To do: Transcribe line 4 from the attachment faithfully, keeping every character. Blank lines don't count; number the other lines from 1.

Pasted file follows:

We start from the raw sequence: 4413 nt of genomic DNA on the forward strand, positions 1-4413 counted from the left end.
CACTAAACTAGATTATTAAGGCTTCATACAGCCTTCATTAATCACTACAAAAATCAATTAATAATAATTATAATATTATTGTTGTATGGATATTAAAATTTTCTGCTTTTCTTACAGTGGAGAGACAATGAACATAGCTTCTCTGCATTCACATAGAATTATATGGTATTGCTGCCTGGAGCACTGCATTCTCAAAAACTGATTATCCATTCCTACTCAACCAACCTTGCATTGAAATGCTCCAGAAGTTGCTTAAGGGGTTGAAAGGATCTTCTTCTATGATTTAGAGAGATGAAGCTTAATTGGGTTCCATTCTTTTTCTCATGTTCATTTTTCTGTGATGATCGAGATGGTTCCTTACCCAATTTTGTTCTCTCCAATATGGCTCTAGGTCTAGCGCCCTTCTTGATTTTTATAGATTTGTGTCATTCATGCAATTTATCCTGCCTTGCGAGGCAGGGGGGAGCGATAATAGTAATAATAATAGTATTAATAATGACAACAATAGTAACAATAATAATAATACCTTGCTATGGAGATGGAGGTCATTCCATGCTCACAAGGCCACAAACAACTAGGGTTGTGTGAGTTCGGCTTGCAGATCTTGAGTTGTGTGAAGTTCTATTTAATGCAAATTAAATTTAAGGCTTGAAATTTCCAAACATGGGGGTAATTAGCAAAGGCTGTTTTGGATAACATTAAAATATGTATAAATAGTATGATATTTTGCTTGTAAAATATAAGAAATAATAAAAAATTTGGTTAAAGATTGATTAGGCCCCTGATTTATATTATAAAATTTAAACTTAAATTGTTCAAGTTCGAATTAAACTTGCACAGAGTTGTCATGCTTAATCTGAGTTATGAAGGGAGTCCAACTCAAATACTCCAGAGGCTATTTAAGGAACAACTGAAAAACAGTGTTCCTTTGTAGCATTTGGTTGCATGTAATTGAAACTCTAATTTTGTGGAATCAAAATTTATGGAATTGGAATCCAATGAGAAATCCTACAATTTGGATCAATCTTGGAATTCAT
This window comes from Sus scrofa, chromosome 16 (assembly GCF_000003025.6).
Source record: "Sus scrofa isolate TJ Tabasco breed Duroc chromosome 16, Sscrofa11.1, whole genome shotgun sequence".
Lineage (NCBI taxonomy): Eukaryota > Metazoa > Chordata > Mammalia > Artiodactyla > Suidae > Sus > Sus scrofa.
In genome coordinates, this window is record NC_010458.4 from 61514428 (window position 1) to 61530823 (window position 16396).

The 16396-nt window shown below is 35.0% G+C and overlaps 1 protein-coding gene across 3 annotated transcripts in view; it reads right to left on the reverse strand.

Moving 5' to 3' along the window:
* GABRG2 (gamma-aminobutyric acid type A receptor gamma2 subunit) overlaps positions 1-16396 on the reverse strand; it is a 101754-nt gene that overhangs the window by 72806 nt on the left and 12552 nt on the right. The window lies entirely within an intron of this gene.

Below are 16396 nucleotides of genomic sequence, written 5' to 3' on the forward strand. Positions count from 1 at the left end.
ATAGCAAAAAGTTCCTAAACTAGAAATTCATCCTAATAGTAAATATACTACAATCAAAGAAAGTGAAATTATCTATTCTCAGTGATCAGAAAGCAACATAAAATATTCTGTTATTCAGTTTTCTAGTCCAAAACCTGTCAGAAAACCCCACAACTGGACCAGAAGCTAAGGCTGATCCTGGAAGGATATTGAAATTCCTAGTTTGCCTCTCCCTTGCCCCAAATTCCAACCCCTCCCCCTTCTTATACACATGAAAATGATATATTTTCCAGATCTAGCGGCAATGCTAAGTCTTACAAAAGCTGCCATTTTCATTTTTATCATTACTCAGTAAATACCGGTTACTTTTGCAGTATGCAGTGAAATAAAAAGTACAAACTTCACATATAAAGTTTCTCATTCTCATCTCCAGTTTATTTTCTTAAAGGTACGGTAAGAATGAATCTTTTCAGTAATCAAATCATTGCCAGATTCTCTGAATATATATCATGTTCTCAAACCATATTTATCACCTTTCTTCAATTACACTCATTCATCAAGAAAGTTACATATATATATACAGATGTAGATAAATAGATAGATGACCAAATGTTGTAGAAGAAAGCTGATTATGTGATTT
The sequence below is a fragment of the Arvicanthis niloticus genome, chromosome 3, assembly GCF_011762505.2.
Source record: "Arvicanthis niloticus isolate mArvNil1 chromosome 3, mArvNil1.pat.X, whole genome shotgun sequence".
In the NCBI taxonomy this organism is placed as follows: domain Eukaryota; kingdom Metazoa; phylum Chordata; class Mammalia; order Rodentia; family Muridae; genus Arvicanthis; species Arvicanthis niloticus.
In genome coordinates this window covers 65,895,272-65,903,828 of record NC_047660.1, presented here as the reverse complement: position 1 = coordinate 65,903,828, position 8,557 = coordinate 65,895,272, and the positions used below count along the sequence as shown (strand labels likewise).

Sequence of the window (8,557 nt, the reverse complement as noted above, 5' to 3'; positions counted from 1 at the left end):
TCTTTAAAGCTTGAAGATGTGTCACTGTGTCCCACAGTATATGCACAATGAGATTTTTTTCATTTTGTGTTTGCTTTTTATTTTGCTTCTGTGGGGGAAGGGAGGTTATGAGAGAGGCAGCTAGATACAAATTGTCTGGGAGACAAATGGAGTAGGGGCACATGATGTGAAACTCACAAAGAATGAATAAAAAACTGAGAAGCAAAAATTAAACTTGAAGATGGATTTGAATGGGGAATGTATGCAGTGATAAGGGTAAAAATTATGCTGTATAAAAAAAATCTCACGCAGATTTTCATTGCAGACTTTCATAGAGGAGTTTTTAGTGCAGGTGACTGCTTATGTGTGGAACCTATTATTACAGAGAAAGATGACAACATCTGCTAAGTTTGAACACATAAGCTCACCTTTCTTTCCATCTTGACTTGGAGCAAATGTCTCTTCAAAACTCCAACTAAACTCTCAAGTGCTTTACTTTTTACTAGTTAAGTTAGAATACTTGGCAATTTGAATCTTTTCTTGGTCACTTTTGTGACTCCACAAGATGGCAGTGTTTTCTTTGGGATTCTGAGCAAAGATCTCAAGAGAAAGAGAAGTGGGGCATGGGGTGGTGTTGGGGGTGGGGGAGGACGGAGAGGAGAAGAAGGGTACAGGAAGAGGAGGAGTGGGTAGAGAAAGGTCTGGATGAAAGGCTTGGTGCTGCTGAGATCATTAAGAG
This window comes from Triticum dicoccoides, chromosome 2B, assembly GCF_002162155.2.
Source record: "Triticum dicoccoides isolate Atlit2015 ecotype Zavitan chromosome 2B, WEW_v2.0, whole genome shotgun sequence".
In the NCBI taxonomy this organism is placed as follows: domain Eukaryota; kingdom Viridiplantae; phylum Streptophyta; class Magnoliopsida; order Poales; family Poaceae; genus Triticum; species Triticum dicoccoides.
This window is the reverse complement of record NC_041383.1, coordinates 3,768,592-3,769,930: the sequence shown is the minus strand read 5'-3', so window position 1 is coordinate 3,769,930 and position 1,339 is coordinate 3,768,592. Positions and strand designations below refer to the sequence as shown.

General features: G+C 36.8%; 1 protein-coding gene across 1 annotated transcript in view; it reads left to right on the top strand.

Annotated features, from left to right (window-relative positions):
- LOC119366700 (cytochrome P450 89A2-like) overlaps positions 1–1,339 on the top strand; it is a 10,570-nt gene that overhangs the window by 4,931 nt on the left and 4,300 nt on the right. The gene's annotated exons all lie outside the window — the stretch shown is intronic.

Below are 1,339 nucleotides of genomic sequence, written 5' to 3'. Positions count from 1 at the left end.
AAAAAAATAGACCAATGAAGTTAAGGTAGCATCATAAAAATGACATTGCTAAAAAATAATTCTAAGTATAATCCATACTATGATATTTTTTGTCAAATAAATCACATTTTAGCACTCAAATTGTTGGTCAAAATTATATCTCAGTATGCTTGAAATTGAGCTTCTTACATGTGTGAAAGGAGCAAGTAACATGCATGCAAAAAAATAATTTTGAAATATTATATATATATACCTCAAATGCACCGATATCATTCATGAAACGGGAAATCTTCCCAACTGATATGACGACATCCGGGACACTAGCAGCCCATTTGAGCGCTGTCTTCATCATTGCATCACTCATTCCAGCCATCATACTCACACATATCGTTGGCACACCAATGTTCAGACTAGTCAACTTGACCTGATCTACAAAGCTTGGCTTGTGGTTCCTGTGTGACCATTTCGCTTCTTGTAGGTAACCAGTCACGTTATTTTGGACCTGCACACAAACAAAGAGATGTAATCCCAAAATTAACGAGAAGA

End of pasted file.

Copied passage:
Source record: "Sus scrofa isolate TJ Tabasco breed Duroc chromosome 16, Sscrofa11.1, whole genome shotgun sequence".